Wednesday, 15 April 2009

Singapore Symphony Orchestra: In Anxious Times / Review

Singapore Symphony Chorus (SSC)

Singapore Symphony Orchestra & Choruses
LIM YAU, Choral Director
LAN SHUI, Conductor
Esplanade Concert Hall
Saturday (9 April 2009)
This review was published in The Straits Times on 13 April 2009.

The peculiar title of this concert comes from the Missa in Angustiis (Mass In Anxious Times) by Joseph Haydn (below), composed in 1798 when Napoleon Bonaparte’s armies were threatening to sweep across Europe. It was the timely intervention of Admiral Horatio Nelson at the Battle of the Nile that halted French progress, hence its more popular title of the Nelson Mass.

It was the hundred-member strong combined chorus trained by Choral Director Lim Yau that stole the show. Such performing sizes were uncommon in Haydn’s time, but in the vast expanse of Esplanade Concert Hall’s acoustic space, that was undoubtedly the best solution. Its opening entry in a shrill and stressful Kyrie eleison (has there been a more defiant plea for mercy?) was spot-on, upon which a show of general excellence was established.

Exhibiting the best of both worlds, the chorus responded cohesively like a chamber group yet generated the volume befitting a mass throng. Exemplary control and sensitivity were displayed in the subdued opening of the Sanctus, with hope and ecstatic optimism coming through generously in the Credo and final Dona nobis pacem.

The quartet of soloists was a well-balanced one, the lion’s share of solos going to the confident soprano Klara Ek, and a sonorous Qui tollis peccata mundi gratefully and authoritatively lapped up by bass Andrew Greenan. All these contributed to a performance that radiated a distinctly warm glow to salve our anxious times of economic upheaval and theo-political uncertainty.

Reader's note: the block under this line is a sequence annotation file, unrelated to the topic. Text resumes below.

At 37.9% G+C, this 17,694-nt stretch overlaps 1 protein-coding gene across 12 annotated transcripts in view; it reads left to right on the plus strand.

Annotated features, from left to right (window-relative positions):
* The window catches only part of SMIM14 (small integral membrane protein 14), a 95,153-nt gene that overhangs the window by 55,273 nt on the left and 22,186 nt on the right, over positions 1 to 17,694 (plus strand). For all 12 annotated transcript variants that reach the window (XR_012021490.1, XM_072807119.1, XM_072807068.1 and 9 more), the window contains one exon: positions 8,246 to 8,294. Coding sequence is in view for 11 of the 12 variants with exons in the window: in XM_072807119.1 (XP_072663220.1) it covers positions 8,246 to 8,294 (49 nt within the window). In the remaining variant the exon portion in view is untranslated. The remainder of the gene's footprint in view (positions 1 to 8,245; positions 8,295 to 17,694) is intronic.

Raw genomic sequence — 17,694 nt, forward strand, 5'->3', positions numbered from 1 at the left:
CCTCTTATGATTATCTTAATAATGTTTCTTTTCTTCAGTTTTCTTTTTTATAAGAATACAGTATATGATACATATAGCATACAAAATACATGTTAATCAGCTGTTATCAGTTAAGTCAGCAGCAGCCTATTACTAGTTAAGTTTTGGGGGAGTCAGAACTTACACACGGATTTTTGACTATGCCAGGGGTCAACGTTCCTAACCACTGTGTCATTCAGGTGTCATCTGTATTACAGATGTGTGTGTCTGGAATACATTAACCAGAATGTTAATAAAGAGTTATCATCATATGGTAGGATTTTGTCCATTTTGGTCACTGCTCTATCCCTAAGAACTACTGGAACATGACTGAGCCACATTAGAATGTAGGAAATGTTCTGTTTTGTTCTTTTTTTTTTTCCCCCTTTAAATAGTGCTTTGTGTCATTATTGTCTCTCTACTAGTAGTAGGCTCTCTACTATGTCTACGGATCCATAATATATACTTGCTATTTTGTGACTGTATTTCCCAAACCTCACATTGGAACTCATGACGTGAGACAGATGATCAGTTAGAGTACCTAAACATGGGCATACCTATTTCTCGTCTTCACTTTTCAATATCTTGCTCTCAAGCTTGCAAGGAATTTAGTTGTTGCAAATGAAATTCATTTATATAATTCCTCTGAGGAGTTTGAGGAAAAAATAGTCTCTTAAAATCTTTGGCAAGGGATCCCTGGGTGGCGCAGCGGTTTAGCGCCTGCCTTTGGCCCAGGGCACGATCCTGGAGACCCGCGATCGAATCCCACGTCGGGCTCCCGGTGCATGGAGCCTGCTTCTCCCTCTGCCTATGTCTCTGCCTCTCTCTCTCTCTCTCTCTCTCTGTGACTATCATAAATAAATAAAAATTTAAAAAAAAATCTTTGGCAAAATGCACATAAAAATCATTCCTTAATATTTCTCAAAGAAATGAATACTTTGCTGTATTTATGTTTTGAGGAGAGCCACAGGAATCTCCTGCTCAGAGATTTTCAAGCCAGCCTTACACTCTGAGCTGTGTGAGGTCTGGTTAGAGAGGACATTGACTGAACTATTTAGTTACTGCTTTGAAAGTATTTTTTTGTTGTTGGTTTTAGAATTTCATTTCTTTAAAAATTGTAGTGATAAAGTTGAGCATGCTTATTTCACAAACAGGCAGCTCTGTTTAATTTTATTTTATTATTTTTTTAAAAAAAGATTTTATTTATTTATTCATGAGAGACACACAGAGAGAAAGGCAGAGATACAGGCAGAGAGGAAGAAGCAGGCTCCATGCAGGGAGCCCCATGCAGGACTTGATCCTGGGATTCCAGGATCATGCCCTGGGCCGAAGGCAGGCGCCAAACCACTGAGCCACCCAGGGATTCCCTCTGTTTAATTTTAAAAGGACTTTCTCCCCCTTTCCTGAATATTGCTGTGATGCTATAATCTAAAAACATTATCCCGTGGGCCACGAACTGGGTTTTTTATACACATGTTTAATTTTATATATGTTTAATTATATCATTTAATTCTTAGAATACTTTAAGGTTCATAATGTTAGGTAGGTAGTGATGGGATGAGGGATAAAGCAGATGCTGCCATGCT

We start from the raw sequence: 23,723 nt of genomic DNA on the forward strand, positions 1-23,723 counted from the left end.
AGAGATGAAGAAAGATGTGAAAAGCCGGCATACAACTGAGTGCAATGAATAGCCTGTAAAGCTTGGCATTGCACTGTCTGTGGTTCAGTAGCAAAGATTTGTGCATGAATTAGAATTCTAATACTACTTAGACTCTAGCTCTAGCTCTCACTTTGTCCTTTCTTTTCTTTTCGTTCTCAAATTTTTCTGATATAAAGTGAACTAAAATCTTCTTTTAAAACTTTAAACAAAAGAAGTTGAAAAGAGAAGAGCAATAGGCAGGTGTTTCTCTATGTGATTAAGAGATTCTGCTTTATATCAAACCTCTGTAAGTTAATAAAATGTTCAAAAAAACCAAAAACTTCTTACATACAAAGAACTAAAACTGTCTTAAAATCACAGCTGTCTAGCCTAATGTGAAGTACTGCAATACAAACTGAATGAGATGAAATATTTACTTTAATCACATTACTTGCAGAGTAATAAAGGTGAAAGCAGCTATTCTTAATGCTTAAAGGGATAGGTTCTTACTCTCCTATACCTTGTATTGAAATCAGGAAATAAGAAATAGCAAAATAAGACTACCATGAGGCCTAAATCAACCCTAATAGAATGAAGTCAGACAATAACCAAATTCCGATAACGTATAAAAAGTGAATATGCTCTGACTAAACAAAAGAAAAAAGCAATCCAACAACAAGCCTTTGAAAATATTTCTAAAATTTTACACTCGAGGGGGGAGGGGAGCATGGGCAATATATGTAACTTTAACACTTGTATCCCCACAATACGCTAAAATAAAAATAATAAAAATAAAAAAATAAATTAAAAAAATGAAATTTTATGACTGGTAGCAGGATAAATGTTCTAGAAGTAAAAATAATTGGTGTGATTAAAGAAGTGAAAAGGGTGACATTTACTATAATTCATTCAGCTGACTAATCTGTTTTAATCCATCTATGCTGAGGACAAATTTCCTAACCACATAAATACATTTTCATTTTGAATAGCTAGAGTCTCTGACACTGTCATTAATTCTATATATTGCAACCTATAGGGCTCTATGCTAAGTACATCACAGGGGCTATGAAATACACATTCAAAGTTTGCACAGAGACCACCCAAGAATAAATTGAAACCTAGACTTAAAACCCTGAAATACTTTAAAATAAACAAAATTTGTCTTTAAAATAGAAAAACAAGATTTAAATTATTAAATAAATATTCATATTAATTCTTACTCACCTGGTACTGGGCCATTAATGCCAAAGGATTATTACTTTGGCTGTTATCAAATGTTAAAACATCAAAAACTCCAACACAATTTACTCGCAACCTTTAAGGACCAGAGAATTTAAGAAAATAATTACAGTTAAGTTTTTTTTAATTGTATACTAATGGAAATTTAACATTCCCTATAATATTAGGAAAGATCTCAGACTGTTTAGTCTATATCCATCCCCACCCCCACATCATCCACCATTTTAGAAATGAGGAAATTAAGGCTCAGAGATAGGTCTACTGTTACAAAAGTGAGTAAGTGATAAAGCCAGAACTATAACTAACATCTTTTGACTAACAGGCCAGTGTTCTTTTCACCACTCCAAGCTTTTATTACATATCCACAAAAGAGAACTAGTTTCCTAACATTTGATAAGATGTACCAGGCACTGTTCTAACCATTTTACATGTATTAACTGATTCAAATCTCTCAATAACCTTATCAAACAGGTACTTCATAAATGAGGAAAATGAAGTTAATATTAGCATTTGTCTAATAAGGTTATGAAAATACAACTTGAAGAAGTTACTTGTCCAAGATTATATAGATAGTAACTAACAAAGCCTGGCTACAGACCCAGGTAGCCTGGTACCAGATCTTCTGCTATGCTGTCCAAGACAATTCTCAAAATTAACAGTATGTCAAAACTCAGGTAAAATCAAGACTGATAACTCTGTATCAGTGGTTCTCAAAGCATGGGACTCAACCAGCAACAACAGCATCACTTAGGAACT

Edward Elgar’s Enigma Variations opened the concert, receiving a clean and clear-headed account as any. Resisting the temptation for histrionics and jingoism, Music Director Lan Shui sought for musical objectivity and beauty of sound. Nowhere was the latter better revealed than in Variation 12 (B.G.N.), where acting Principal Jonathan Ayling’s cello sang with great sweetness, matched only by the balance of the strings in response.

The indefatigable Variation 9 (Nimrod) was a true model of nobilmente, neither tainted by vulgarity nor hubris, and the final Variation 14 (Edu), Elgar’s own musical self-portrait, registered with such sincerity that it was impossible to dislike. If only the pipe organ part were allowed to ring out unfettered, it would have been close to a perfect performance.

Note: The choruses which combined to perform this concert were the Singapore Symphony Chorus, Singapore Bible College Chorus, Hallelujah Chorus and The Philharmonic Chamber Chorus.

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